The 2012 Summer Olympics are almost here and like any previous Games, there will be dozens of memorable moments to watch. But, this year there’s a monumental occurrence to recognize even before the games get started. For the first time in the history of the games, women outnumber men on the U.S. Olympic Team. Of the 530 members of the team, 269 are women and 261 are men. Being that this year also marks the 40-year anniversary of Title IX, it’s a meaningful milestone. So who are these talented, determined, dedicated Women You Should Know® representing the red, white and blue competing for gold?
Kerri Walsh Jennings & Misty May-Treanor, Beach Volleyball
The duo is shooting for a third-straight gold.
Lolo Jones, Track & Field
Making no excuses for her mistakes in 2008, Lolo is determined to make her mark this year.
Serena Williams & Venus Williams, Tennis
These two powerhouses will be defending their unbeaten streak in Olympic doubles as they seek a third gold medal.
Soon to be Stars
Jen Kessy & April Ross, Beach Volleyball
The lesser-known women’s duo could be the ones to upset stars May-Treanor and Walsh Jennings.
Queen Underwood, Boxing
This Lightweight will be one of three U.S. women competing in boxing for the first time as an Olympic event.
Missy Franklin, Swimming
This 17-year-old is taking her sport by storm and could haul in seven medals in London.
Reed Kessler, Equestrian
The youngest-ever U.S. Olympic show jumper will lead the two-time defending gold champion show jumping team.
Carmelita Jeter, Track & Field
Known to be the best sprinter that we haven’t heard of yet; she will be competing in the 100m sprint in an attempt to become the fastest woman in the world.
Sarah Robles, Weightlifting
Robles can lift as much as 570 pounds and is considered the strongest woman in America. She’s one of our best chances for gold.
Mariel Zagunis, Fencer
The best American fencer of this or any recent generation, the two-time Olympic gold medalist has single handedly put U.S. fencing on the map.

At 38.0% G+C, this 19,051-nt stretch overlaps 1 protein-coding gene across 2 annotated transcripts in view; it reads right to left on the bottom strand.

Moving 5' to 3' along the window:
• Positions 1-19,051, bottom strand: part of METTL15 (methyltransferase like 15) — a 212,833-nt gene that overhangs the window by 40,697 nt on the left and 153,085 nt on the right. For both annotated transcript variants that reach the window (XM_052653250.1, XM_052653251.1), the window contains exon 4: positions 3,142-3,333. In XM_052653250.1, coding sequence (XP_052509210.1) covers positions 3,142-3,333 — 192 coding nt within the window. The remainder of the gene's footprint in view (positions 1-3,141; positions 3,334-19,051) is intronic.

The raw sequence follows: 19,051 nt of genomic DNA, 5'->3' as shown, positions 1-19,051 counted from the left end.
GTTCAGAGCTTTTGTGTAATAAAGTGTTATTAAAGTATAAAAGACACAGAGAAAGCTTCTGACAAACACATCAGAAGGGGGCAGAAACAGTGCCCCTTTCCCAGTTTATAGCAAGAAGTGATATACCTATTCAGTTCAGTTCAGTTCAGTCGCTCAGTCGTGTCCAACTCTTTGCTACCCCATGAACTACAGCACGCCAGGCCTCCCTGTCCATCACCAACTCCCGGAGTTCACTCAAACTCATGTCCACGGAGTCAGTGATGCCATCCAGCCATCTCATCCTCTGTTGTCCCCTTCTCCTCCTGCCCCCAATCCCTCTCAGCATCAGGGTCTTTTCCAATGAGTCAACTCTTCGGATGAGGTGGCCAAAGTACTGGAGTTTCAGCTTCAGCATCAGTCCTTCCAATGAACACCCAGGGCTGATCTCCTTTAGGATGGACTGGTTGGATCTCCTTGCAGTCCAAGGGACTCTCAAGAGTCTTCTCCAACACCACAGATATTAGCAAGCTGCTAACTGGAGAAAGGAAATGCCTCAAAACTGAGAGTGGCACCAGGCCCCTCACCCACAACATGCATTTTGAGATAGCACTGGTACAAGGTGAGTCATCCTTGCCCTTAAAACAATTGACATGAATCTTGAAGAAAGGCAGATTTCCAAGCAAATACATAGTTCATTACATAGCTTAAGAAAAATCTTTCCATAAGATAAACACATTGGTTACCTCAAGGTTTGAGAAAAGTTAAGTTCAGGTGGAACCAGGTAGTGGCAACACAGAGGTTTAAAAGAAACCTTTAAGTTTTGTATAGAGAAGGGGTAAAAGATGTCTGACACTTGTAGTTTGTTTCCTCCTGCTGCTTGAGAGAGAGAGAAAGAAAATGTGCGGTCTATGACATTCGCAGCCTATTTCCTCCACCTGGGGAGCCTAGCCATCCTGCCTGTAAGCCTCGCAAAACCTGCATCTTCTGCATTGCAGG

Allyson Felix, Track & Field
Often compared to legend Wilma Rudolph, this silver medal winner is aiming for multiple sprint medals in London.
Amy Acuff, Track & Field
After a brief retirement from the sport this 36-year-old decided to attempt a comeback which clearly paid off, this will be her fifth consecutive Olympic games.
Corey Cogdell, Shooting
Corey is a trapshooter who won bronze in the women’s Trap event at the 2008 Olympic Games.
Soccer – The U.S has won the last two Olympic gold medals, after taking silver in 2000 and winning the inaugural gold medal for women’s soccer in 1996. Abby Wambach, has been the center of the U.S. soccer team for nine years and is one of the best players in the world. Alex Morgan, the 23-year-old is the team’s most powerful scoring threat.
Gymnastics – One of the Games’ most popular sports can be counted on to have some of its biggest controversies. Led by reigning world all-around champion Jordyn Wieber, the U.S. women are strong contenders for team gold and individual medals this year.
Basketball – the U.S. women’s team is a sure bet to win its fifth Olympic title in a row (and seventh in nine chances). No women’s team in any sport has achieved this feat in the Olympic arena. Maya Moore, who knows what it is to be a champion will finally get her shot at Olympic gold medal.
Off the Beaten Path
Kayla Harrison, Judo
Kayla has a strong chance to bring home the first-ever U.S. gold in the sport.
Kim Rhode, Shooting
She may not be a household name, but with a strong performance in London she can become the first American to win an individual medal in five straight Games.
Evelyn Stevens, Cycling
The former Wall Street investment banker took up the sport as a hobby in 2008, then quit her day job to race full time; she heads to London with a real shot at making the medal podium.
Gwen Jorgensen, Triathlon
A former competitive runner and swimmer, she was recruited by U.S. triathlon officials who convinced her to take up training for the event. It paid off, because she earned a spot on her first Olympic team this year.
Julie Zetlin, Rhythmic Gymnastics
Zetlin will be making her first Olympic appearance at these Games. She recently competed at the Pan American Games in Guadalajara in 2011 where she won all-around gold and individual gold in ball.
Mariya Koroleva & Mary Killman, Synchronized Swimming
The U.S. synchronized swimming team didn’t qualify for the Games this year, but Mariya and Mary qualified for the duets competition. These two are our only hope at medaling in this sport.
Whether they compete in the ring, on the beach, or out in the field, we expect we’ll see many of them on the medal stand! Go Team USA!